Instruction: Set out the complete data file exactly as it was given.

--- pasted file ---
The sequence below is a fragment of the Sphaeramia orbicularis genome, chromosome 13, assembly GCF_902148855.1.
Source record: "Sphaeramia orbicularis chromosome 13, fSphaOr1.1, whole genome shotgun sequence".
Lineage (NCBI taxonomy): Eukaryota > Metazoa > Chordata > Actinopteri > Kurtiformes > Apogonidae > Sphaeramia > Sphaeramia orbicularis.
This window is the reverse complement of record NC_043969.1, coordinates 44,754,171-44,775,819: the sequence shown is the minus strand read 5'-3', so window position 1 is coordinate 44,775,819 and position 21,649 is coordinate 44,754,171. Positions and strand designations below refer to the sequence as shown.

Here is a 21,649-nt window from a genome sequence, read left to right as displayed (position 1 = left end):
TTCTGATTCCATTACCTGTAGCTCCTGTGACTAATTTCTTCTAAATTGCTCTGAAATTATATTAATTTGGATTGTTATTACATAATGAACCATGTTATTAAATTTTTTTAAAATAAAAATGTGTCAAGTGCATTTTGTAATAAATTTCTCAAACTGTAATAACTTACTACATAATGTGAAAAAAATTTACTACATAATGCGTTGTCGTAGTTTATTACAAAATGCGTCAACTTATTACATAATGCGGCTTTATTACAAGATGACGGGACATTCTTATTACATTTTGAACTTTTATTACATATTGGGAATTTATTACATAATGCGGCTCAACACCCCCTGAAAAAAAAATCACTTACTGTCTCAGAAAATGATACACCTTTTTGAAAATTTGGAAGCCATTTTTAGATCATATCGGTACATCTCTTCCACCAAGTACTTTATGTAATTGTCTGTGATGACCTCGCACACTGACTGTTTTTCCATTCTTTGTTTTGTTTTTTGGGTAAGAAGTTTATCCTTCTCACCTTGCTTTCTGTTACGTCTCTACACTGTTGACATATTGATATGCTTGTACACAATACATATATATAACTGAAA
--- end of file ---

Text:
The sequence below is a fragment of the Sphaeramia orbicularis genome, chromosome 13, assembly GCF_902148855.1.
Source record: "Sphaeramia orbicularis chromosome 13, fSphaOr1.1, whole genome shotgun sequence".
Lineage (NCBI taxonomy): Eukaryota > Metazoa > Chordata > Actinopteri > Kurtiformes > Apogonidae > Sphaeramia > Sphaeramia orbicularis.
This window is the reverse complement of record NC_043969.1, coordinates 44,754,171-44,775,819: the sequence shown is the minus strand read 5'-3', so window position 1 is coordinate 44,775,819 and position 21,649 is coordinate 44,754,171. Positions and strand designations below refer to the sequence as shown.

Here is a 21,649-nt window from a genome sequence, read left to right as displayed (position 1 = left end):
TTCTGATTCCATTACCTGTAGCTCCTGTGACTAATTTCTTCTAAATTGCTCTGAAATTATATTAATTTGGATTGTTATTACATAATGAACCATGTTATTAAATTTTTTTAAAATAAAAATGTGTCAAGTGCATTTTGTAATAAATTTCTCAAACTGTAATAACTTACTACATAATGTGAAAAAAATTTACTACATAATGCGTTGTCGTAGTTTATTACAAAATGCGTCAACTTATTACATAATGCGGCTTTATTACAAGATGACGGGACATTCTTATTACATTTTGAACTTTTATTACATATTGGGAATTTATTACATAATGCGGCTCAACACCCCCTGAAAAAAAAATCACTTACTGTCTCAGAAAATGATACACCTTTTTGAAAATTTGGAAGCCATTTTTAGATCATATCGGTACATCTCTTCCACCAAGTACTTTATGTAATTGTCTGTGATGACCTCGCACACTGACTGTTTTTCCATTCTTTGTTTTGTTTTTTGGGTAAGAAGTTTATCCTTCTCACCTTGCTTTCTGTTACGTCTCTACACTGTTGACATATTGATATGCTTGTACACAATACATATATATAACTGAAA